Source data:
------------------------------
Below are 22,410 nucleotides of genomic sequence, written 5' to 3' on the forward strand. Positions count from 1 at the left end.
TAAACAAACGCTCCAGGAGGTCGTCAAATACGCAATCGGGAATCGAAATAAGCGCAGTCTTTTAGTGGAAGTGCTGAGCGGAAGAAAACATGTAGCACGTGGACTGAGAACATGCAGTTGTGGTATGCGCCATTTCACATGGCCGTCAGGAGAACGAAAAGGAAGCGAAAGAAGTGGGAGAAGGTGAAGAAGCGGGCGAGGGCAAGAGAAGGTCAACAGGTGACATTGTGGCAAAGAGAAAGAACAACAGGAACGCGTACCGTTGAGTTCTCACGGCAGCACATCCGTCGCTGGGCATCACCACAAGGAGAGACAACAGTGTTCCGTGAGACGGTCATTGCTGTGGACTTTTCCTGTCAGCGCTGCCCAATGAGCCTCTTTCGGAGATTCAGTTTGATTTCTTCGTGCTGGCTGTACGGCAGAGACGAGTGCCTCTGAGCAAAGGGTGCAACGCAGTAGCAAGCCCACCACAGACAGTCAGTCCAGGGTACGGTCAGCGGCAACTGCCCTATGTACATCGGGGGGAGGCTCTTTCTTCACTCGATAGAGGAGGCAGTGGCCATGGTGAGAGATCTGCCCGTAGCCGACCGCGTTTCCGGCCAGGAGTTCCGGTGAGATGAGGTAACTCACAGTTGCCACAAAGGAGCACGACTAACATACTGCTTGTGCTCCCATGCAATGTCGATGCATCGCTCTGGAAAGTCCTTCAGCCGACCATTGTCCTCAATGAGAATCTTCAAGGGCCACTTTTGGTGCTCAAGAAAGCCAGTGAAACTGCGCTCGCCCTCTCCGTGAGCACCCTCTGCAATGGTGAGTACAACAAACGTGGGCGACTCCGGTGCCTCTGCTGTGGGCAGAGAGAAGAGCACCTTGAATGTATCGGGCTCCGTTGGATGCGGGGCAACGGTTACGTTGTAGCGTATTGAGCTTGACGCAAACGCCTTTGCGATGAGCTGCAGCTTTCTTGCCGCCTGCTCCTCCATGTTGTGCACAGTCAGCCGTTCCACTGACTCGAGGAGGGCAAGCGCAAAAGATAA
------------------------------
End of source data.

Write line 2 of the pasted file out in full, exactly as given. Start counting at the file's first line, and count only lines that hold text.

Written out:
TAAACAAACGCTCCAGGAGGTCGTCAAATACGCAATCGGGAATCGAAATAAGCGCAGTCTTTTAGTGGAAGTGCTGAGCGGAAGAAAACATGTAGCACGTGGACTGAGAACATGCAGTTGTGGTATGCGCCATTTCACATGGCCGTCAGGAGAACGAAAAGGAAGCGAAAGAAGTGGGAGAAGGTGAAGAAGCGGGCGAGGGCAAGAGAAGGTCAACAGGTGACATTGTGGCAAAGAGAAAGAACAACAGGAACGCGTACCGTTGAGTTCTCACGGCAGCACATCCGTCGCTGGGCATCACCACAAGGAGAGACAACAGTGTTCCGTGAGACGGTCATTGCTGTGGACTTTTCCTGTCAGCGCTGCCCAATGAGCCTCTTTCGGAGATTCAGTTTGATTTCTTCGTGCTGGCTGTACGGCAGAGACGAGTGCCTCTGAGCAAAGGGTGCAACGCAGTAGCAAGCCCACCACAGACAGTCAGTCCAGGGTACGGTCAGCGGCAACTGCCCTATGTACATCGGGGGGAGGCTCTTTCTTCACTCGATAGAGGAGGCAGTGGCCATGGTGAGAGATCTGCCCGTAGCCGACCGCGTTTCCGGCCAGGAGTTCCGGTGAGATGAGGTAACTCACAGTTGCCACAAAGGAGCACGACTAACATACTGCTTGTGCTCCCATGCAATGTCGATGCATCGCTCTGGAAAGTCCTTCAGCCGACCATTGTCCTCAATGAGAATCTTCAAGGGCCACTTTTGGTGCTCAAGAAAGCCAGTGAAACTGCGCTCGCCCTCTCCGTGAGCACCCTCTGCAATGGTGAGTACAACAAACGTGGGCGACTCCGGTGCCTCTGCTGTGGGCAGAGAGAAGAGCACCTTGAATGTATCGGGCTCCGTTGGATGCGGGGCAACGGTTACGTTGTAGCGTATTGAGCTTGACGCAAACGCCTTTGCGATGAGCTGCAGCTTTCTTGCCGCCTGCTCCTCCATGTTGTGCACAGTCAGCCGTTCCACTGACTCGAGGAGGGCAAGCGCAAAAGATAA